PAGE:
Newspaper article The Christian Science Monitor

Preakness Stakes 2015: Do Eight Horses Make a Better Race?

Newspaper article The Christian Science Monitor

Preakness Stakes 2015: Do Eight Horses Make a Better Race?

Article excerpt

Kentucky Derby winner American Pharoah looks to make it six victories in a row when the thoroughbred lines up with seven other scheduled horses Saturday in the 140th annual Preakness Stakes.

The second leg of horse racing's Triple Crown in Baltimore will also feature horses that finished second and third to Pharoah at the Derby - Firing Line and Dortmund.

Last year's Derby winner, California Chrome, was the last horse to also take home the title of Preakness champion. Chrome, however, fell short of the Triple Crown, finishing fourth in the Belmont Stakes.

The last thoroughbred to capture the Triple Crown was Affirmed in 1978.

Victor Espinoza, American Pharoah's jockey, is also looking to go back-to-back for a second consecutive year. He was on board California Chrome during the 2014 Triple Crown season.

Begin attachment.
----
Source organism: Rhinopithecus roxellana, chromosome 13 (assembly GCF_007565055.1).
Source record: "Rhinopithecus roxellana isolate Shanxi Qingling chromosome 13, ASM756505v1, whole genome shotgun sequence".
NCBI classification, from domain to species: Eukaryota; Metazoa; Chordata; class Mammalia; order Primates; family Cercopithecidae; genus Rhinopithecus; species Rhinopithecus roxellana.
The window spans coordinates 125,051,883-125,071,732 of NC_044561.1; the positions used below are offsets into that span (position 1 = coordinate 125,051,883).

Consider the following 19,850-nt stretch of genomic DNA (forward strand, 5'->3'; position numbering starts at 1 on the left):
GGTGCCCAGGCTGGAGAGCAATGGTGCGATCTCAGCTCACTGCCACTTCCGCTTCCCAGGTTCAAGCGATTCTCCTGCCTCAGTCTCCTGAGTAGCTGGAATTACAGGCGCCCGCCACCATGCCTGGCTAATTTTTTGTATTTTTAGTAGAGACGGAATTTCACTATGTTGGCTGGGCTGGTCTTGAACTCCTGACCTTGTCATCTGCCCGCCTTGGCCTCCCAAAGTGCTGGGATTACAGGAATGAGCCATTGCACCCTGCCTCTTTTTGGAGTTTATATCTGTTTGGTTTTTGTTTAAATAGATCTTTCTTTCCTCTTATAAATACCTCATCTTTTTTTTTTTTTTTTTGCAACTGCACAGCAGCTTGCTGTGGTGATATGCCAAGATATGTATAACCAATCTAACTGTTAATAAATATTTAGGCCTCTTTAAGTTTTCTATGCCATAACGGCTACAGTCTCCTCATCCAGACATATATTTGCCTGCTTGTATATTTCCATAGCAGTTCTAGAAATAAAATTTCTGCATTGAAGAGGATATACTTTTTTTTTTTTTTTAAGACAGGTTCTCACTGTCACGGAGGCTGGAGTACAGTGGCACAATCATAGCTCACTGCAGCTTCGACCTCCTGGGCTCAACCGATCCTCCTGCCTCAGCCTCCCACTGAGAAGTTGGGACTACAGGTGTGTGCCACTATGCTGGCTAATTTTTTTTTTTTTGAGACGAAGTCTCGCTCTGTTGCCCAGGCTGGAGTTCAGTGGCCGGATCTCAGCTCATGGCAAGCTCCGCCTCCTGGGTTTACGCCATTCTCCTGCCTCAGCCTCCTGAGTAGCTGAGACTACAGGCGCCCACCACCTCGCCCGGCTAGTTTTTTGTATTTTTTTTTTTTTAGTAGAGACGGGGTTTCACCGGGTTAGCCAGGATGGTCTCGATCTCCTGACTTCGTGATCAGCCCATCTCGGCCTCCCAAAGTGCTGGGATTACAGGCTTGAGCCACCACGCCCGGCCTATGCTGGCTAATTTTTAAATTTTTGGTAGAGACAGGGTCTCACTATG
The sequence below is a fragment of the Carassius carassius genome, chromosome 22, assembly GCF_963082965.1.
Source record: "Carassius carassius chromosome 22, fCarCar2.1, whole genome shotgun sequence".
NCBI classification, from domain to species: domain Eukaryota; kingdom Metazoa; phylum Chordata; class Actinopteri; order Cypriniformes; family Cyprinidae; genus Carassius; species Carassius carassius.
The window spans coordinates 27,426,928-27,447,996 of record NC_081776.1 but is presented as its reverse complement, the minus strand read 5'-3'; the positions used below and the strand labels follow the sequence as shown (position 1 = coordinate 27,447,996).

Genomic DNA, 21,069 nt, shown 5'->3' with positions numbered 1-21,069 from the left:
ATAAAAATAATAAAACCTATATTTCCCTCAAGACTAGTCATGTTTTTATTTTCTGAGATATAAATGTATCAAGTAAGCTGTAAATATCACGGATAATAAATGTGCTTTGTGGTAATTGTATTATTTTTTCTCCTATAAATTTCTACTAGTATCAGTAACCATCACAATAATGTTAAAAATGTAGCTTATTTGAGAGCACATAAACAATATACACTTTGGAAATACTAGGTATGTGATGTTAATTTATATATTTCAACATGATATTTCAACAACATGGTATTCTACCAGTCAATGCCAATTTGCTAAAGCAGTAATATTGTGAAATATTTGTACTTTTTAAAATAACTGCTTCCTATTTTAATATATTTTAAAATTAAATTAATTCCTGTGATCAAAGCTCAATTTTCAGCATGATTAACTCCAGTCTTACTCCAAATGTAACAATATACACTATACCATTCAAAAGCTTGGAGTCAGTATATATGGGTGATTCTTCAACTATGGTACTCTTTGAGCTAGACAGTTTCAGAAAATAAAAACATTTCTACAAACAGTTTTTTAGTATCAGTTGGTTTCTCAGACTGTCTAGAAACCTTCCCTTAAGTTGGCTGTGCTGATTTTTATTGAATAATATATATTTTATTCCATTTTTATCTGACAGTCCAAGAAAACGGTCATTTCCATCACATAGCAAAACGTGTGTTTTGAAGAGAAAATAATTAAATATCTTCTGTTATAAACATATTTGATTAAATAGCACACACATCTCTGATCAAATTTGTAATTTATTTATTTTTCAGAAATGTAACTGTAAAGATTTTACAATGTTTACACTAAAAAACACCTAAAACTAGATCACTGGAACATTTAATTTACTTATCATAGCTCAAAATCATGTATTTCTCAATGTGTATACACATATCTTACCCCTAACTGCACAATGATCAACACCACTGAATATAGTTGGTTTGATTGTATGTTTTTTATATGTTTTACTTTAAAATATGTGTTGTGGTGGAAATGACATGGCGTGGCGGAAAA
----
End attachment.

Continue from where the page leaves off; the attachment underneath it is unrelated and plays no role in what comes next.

There will be less traffic to deal with over the mile and three- sixteenths course on Saturday as only eight horses are entered in the Preakness. That's ten fewer than started in the Derby, which is a mile and a quarter in length, two weeks ago. But the Preakness tends to have a smaller field than the Derby. The Washington Post notes: "With an average of 10.6 horses in a field, the Preakness is a more cleanly run race than the Derby."

But fewer horses doesn't mean a less competitive race. The New York Times observes: "Small fields have not been kind to Triple Crown dreams. Over the past 25 years, the Derby winner has been beaten all five times when there were nine horses or fewer in the field. It happened most recently to Orb, in 2013."

In terms of where they'll start in the Preakness field, American Pharoah drew the No. 1 post position for Saturday's race. Hall of Fame trainer Bob Baffert isn't that excited about the starting spot.

"I don't like the inside. I never like the one-hole. Sometimes they don't break as well. …

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